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As the nation hosts the Winter Olympics in Sochi, Russia’s anti-gay policies are prompting companies to verbalize their disagreement—and even take more drastic action, according to The Gaily Grind
Lager brand Budweiser has decided to remove all of its employees from the sporting event, and completely cancel its party spot.
It’s known for hosting parties during past Olympic Games, but the situation in Sochi seems to be too uncomfortable for them to continue with their tradition this year.
A representative for Anheuser-Busch (Budweiser’s parent company) confirmed to TMZ Sports
that “Club Bud” won’t be happening in Sochi, but no official reason was given.
Meanwhile, other companies are letting Russia know just what their stance is on its laws.
“The Olympic Games in Sochi also allow us to shine a light on a subject that’s important to all Americans: equality. As you may know, the lesbian, gay, bisexual and transgender (LGBT) community around the world is protesting a Russian anti-LGBT law that bans ‘propaganda of non-traditional sexual relations’. To raise awareness of the issue, the Human Rights Campaign (HRC) has called on International Olympic Committee (IOC) sponsors to take action and stand up for LGBT equality. AT&T is not an IOC sponsor, so we did not receive the HRC request. However, we are a long-standing sponsor of the United States Olympic Committee (USOC), we support HRC’s principles and we stand against Russia’s anti-LGBT law,” communications giant AT&T posted to its blog
In response, the HRC commended AT&T for its boldness.
“AT&T should be recognized for showing true leadership in opposing this hateful Russian law, and other sponsors that have failed to lead should take corrective action immediately. A company that claims to support LGBT equality should do so wherever it operates, not just in the United States, and we call on all Olympic Sponsors to follow AT&T’s lead and publicly denounce Russia’s anti-LGBT law,” the organization said in a statement.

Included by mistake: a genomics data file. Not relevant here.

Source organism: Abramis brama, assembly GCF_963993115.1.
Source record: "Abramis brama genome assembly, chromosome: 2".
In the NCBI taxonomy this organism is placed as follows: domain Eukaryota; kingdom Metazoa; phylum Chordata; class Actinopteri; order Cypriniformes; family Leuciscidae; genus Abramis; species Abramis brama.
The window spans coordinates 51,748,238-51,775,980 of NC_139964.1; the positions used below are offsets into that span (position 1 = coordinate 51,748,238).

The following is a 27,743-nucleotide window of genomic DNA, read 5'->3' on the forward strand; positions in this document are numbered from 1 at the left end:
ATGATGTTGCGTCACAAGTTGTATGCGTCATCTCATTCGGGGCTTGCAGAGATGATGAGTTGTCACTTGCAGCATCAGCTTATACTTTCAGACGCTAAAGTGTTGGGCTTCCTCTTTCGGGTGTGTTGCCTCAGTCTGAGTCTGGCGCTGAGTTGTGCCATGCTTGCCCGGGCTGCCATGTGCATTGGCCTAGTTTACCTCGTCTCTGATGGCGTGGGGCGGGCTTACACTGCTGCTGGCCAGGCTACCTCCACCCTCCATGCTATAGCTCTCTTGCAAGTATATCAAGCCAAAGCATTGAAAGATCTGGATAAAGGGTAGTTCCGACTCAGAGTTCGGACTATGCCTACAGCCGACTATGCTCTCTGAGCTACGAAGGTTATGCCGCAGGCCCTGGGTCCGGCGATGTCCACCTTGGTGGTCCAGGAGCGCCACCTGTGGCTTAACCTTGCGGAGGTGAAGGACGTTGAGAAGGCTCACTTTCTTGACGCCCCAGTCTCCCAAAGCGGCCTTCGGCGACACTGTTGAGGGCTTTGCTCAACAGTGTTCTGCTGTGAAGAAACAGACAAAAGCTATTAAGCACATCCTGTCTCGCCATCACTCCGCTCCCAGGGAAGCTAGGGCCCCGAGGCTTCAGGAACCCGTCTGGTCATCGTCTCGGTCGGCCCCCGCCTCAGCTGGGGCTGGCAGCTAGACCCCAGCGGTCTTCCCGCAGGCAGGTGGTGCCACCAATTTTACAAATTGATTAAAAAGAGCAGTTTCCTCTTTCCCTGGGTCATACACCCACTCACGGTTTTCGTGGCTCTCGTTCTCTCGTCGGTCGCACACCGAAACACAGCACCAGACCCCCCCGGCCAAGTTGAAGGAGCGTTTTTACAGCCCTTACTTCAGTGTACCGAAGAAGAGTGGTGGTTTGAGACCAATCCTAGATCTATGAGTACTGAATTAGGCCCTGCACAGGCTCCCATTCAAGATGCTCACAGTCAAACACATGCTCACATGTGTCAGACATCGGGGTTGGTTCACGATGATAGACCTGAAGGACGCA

Chobani was the next company to take the momentous step.
“We oppose Russia’s anti-LGBT law,” Chobani yogurt’s CEO told CNBC point-blank.
Not only are businesses condemning the anti-gay laws, but the United Nations won’t stand for the injustice either.
Secretary general Ban-Ki-moon spoke to the International Olympic Committee before the opening ceremony in Sochi on Friday.
“The United Nations stands strongly behind our own ‘free and equal’ campaign, and I look forward to working with the IOC, governments and other partners around the world to build societies of equality and tolerance. Hatred of any kind must have no place in the 21st century,” he declared.
Will other companies follow Budweiser, AT&T, and Chobani in their groundbreaking public stance?
Stay tuned to PopWrapped for updates.
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